Looking north-east from the up platform of Coldstream station in May 1937. The stationmaster’s house, offices and waiting rooms are behind the photographer. The footbridge is a typical late nineteenth century NER design. Beyond it is the station’s water tank carried on a tall stone plinth. Post-mounted oil casement lamps adorn the down platform. In the distance are the two terraces of railwaymen’s cottages constructed between 1882 and 1897. The locomotive in the distance is too far away for positive identification but has the appearance of a J25 0-6-0 about it; it lacks a smokebox numberplate but still carries its number on the bufferbeam as was LNER practice. All signals visible are still lower quadrant wooden arms types (presumably of NER origin); during the 1950s most if not all at Coldstream were to be replaced by upper quadrant, metal-arm types.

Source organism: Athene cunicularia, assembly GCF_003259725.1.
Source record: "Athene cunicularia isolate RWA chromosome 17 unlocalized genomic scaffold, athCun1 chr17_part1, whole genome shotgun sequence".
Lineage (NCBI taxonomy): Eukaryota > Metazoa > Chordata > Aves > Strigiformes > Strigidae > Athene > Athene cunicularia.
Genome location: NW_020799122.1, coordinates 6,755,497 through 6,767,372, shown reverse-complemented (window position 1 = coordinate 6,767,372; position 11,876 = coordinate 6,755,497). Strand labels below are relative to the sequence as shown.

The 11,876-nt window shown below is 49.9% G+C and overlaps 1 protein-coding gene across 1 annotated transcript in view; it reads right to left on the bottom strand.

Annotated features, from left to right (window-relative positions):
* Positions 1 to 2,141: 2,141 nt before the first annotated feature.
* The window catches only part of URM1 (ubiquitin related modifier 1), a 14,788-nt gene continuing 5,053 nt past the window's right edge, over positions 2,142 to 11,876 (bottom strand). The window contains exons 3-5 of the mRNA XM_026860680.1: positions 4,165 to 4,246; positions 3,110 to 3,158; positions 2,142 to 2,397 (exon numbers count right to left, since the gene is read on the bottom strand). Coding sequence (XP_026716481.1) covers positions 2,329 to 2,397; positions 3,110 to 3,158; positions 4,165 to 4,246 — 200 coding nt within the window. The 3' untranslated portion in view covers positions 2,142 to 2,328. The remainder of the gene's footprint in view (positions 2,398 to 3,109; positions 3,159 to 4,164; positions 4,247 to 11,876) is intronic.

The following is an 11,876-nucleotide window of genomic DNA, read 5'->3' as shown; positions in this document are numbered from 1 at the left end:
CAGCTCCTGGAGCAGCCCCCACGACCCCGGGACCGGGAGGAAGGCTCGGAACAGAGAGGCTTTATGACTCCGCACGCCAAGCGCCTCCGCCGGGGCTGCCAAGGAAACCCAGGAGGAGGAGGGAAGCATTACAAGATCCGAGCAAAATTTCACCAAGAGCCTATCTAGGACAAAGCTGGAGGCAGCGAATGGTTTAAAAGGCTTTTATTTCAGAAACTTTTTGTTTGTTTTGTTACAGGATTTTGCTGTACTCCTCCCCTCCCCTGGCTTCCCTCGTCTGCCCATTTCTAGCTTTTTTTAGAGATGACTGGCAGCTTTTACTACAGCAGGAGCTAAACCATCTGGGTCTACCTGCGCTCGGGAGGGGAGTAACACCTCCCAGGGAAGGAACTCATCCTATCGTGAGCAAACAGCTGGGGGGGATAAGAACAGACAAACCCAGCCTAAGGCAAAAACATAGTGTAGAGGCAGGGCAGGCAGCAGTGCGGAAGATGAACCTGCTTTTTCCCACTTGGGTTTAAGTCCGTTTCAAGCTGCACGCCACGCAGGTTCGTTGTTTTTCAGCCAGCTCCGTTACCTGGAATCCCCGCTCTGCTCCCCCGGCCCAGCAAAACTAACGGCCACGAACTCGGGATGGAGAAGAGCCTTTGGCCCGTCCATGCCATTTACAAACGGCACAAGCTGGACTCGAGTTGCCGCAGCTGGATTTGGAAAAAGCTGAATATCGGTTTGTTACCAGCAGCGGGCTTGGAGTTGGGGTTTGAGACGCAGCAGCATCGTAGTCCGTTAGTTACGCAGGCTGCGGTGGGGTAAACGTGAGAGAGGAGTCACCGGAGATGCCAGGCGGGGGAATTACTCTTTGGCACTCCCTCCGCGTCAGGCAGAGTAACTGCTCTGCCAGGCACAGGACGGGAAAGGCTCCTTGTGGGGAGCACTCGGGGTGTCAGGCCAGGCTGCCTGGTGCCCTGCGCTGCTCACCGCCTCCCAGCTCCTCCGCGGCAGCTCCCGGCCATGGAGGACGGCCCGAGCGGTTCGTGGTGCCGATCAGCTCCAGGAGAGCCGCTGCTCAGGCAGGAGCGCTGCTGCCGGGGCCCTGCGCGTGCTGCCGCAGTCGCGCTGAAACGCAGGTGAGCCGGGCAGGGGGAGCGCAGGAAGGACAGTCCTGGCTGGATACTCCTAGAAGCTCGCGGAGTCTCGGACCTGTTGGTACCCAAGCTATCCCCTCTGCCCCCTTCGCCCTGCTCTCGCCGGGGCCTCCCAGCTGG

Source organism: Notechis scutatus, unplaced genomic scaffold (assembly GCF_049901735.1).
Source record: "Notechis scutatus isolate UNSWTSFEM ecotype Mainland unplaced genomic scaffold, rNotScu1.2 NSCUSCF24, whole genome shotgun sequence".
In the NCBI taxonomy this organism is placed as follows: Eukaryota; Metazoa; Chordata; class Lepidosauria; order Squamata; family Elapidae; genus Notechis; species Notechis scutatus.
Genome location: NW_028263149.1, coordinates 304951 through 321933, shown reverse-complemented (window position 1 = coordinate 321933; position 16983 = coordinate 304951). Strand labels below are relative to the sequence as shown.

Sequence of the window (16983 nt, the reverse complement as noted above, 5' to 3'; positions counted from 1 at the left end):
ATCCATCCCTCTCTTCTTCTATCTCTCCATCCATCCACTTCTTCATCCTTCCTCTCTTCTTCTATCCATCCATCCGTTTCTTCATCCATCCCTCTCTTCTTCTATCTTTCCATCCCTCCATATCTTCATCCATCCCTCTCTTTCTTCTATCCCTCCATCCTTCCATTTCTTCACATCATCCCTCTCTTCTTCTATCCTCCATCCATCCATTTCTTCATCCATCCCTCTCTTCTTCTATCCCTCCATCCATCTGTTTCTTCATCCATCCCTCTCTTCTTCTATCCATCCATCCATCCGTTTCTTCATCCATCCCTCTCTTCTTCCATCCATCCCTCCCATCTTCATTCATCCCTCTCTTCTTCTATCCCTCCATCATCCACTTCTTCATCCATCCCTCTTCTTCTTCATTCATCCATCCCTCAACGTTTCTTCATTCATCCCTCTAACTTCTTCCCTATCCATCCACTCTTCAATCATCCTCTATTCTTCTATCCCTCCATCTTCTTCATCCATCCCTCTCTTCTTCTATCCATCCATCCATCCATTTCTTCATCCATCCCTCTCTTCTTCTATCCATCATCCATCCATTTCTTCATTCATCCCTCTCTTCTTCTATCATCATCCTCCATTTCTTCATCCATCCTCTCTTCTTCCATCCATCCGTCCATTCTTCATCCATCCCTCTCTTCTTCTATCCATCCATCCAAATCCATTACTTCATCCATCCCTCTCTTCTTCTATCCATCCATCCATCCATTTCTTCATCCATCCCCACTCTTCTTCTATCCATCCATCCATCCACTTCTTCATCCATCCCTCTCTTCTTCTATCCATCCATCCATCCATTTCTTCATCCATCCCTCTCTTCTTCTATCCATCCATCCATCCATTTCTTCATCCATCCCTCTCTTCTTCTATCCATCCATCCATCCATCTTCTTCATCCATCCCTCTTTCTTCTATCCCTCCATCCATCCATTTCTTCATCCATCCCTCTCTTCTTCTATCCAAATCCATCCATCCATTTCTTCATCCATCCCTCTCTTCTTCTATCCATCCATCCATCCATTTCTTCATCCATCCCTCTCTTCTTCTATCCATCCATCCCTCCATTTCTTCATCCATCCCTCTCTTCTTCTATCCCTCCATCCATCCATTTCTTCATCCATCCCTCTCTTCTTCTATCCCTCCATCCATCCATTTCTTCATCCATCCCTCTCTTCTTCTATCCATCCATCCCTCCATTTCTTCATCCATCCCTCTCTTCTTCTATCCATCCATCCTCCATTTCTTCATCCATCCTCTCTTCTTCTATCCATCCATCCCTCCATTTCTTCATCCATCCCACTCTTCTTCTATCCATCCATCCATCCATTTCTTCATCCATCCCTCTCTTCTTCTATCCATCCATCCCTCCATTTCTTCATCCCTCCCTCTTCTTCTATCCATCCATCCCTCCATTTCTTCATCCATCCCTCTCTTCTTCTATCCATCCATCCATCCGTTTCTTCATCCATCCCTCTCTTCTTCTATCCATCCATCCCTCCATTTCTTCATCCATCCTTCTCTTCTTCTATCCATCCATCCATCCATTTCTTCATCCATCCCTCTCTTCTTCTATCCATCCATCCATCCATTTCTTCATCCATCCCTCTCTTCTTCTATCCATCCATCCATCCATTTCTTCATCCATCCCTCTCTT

Copyright photo from John Alsop collection
On 18 July 1951 a down goods train is entering Coldstream station. The photographer is looking north from the footbridge. To the right, beyond the siding, is the water tank; a further siding passes in front of the terrace of railwaymen’s cottages. The locomotive is Worsdell-designed J25 0-6-0 No.65697, built by the NER at Gateshead in May 1900; she would be withdrawn from 54C, Borough Gardens shed, in November 1958 and cut up at Darlington Works, North Road in May 1959.
Photo by ER Morten
In July 1951 a two-coach local passenger train stands at the up platform of Coldstream station. The loco hauling it is Worsdell-designed G5 0-4-4T No.67303, built in October 1900 at the NER Darlington works. She was withdrawn from 52D, Tweedmouth shed in February 1953. The signal box and footbridge were installed by the North Eastern Railway in 1887 when the station became a junction with the opening of the line to Alnwick.
Photo from John Mann collection